I listened to about five minutes of the debate. It's pretty hard to stomach these things at all, and while Scott Brown didn't "hold his own" in the following assessment as laughably as George W. Bush did back in the day, he didn't exactly come off as a shining beacon of wit, integrity and sensitivity. I mean, in the current political climate, it takes a special kind of belligerent obliviousness for a conservative to campaign like it's 1992, or even 2002. A good Republican is for the war industry, for unrestricting the finance industry (so is a good Democrat of course, but Republicans are the extroverts), and is ...anti-spending? This was insane back then, but after the last ten years? That takes some big brass ones.

You can come out against general spending, hard as it is to believe you can do it with a straight face, but let's list some priorities. Show me where you are pointing those scissors, asshole. In the light of undisclosed trillions for optional and privatized wars, for bailing out banking, for insurance industry deals, what pisses you off, what really grinds your gears, is Medicare? I mean, helping out sick old people is where you draw the spending line? Fuck you, Scott Brown, you shrivel-souled, pea-brained, terror-scared, bedwetting whore.

Sadly, he's an uptight white dude with light brown hair who fills out a suit okay. He'll probably win.

2. Bruce Bartlett.
I have some memory of not detesting Bruce Bartlett, probably for being soberly, anti-deficit. I don't think I ever bought into the supply-side economics he once championed, but back in a younger life, it was easy to imagine that wealth correlated strongly to the extent one could perform generally useful tasks, goods-n-services, renting excess capital, blah blah blah. Huge caveats implied, but I don't think most of us object on principles to some version of a do-more, get-more kind of economic system. The problem is that in terms of principles and surprising reality, like Madgie said, you're soaking in it.

Anyway, Bruce Bartlett. Those are some tired poses, moreso given the last thirty years. No, we can't expect helping out the rich to automatically benefit the poor, but look, the rising tide thing: are those especially buoyant arks benefiting from the swell (or suffering from the ebb) proportionally to their contribution to it? That might contribute to the "aesthetic," you insensitive shithead.

"[N]either does it follow that there is no limit to how much we can soak the rich without average people suffering some of the consequences. We really don't want the rich spending all their time figuring out how to hide their wealth from the tax man or engaging in conspicuous consumption; we'd rather that they invested their wealth in businesses that will increase their wealth but also create jobs and income for the rest of us, too."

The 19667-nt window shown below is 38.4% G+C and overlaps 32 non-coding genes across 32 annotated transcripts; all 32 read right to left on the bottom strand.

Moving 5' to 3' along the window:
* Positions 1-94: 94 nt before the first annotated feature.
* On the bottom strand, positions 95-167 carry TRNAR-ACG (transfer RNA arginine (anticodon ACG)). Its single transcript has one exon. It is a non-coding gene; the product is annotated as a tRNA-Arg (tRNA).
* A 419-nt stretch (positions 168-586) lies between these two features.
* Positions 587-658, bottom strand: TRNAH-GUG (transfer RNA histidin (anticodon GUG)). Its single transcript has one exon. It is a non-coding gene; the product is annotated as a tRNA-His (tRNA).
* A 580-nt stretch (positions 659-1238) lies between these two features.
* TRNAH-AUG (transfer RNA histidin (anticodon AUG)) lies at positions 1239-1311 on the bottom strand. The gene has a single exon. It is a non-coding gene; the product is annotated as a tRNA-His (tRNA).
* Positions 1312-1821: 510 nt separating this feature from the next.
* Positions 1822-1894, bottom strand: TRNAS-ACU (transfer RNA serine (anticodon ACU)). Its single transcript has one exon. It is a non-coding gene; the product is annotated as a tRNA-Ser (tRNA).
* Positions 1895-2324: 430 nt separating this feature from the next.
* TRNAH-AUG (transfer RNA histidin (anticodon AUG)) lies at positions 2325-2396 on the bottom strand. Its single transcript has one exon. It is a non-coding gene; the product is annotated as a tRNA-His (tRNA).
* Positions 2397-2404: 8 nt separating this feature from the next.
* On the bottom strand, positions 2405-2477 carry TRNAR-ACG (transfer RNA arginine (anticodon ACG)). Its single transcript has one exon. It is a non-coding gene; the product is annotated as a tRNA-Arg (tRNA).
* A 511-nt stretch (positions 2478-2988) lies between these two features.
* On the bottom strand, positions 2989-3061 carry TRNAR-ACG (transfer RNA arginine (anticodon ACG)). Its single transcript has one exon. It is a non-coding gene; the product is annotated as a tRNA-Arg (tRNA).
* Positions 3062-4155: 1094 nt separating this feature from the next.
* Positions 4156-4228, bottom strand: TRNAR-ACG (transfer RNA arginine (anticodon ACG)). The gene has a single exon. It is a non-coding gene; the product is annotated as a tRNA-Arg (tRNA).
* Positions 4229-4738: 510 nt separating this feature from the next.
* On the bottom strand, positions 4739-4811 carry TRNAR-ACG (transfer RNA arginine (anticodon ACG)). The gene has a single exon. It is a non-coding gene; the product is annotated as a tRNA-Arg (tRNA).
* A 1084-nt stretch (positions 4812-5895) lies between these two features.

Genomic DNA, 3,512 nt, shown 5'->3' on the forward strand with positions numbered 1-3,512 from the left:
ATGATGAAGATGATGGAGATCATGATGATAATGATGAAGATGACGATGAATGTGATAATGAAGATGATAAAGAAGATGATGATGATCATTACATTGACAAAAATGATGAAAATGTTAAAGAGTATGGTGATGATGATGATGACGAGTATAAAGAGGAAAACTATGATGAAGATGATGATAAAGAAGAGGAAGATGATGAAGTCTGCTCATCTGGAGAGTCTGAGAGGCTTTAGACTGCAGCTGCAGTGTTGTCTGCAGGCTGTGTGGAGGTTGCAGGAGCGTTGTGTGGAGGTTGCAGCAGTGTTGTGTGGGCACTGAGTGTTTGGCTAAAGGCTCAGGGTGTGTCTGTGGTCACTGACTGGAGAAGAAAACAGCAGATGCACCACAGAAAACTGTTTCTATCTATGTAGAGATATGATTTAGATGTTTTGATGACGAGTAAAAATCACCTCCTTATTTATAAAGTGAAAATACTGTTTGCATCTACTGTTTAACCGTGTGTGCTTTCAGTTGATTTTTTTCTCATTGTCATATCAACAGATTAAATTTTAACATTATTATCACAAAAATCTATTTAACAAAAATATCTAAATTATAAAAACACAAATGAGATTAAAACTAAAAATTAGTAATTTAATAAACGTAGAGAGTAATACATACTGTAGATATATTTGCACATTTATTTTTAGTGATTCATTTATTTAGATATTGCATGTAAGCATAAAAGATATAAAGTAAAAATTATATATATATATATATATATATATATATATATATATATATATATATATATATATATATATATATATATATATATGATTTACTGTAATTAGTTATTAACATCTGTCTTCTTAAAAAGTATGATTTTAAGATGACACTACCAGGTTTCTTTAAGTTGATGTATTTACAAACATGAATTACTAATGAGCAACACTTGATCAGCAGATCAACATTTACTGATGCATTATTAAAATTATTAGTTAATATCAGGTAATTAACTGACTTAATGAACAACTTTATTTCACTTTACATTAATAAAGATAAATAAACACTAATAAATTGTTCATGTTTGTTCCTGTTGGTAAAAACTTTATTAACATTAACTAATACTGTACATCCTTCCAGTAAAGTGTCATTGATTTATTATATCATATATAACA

And that's just it. Are we within miles of that limit? The U.S. government has been eagerly outlining an investor class and reducing their economic burdens (and we can include Mom and Pop's pension fund here if you want to) for three decades now, and it's not clear that investment in job-producing companies is where enough of it went. It looks like a good fraction of value got extracted from job-producing companies (or from the the labor generated at formerly-job-producing companies) through some combination of liquidation (hey look, if we get rid of payroll, share values go up a lot!), marketing (the old rules don't apply! your home value will only go up!), pressure (better let us manage your 401(k), we got our thumbs on Social Security's jugular), and taxes (sometimes directly transferred, whee). Some jobs and infrastructure emerged from the tech bubble, and I guess we got some extra buildings out of the real estate one, although a lot less real economy than advertised. And yes, Joe Homeborrower walked away with a big TV and a new pickup that came out of his HELOC, which will be hard to give back now, and for which he's still on the hook, theoretically. How's that stack against the billions in guaranteed corporate payola?

The argument isn't that economic transactions are zero-sum, and I'm unclear why zero-sum is particularly relevant to describing a fucked-up distribution anyway. In terms of the comparative advantage thingie, someone's adding less to the system than claimed, and reserving more of that somewhat-optimized (and inflated) sum for himself. This is the opposite of the do-more, get-more idea, isn't it? I won't tell Bruce Bartlett to fuck off without a better body of evidence: I'll take a thoughtful conservative if I can find one, and it's not really his fault he looks like a cartoon of an evil banker. You can at least catch him questioning his assumptions sometimes, which I guess is better than not doing so, but that column is a blatant fucking anachronism.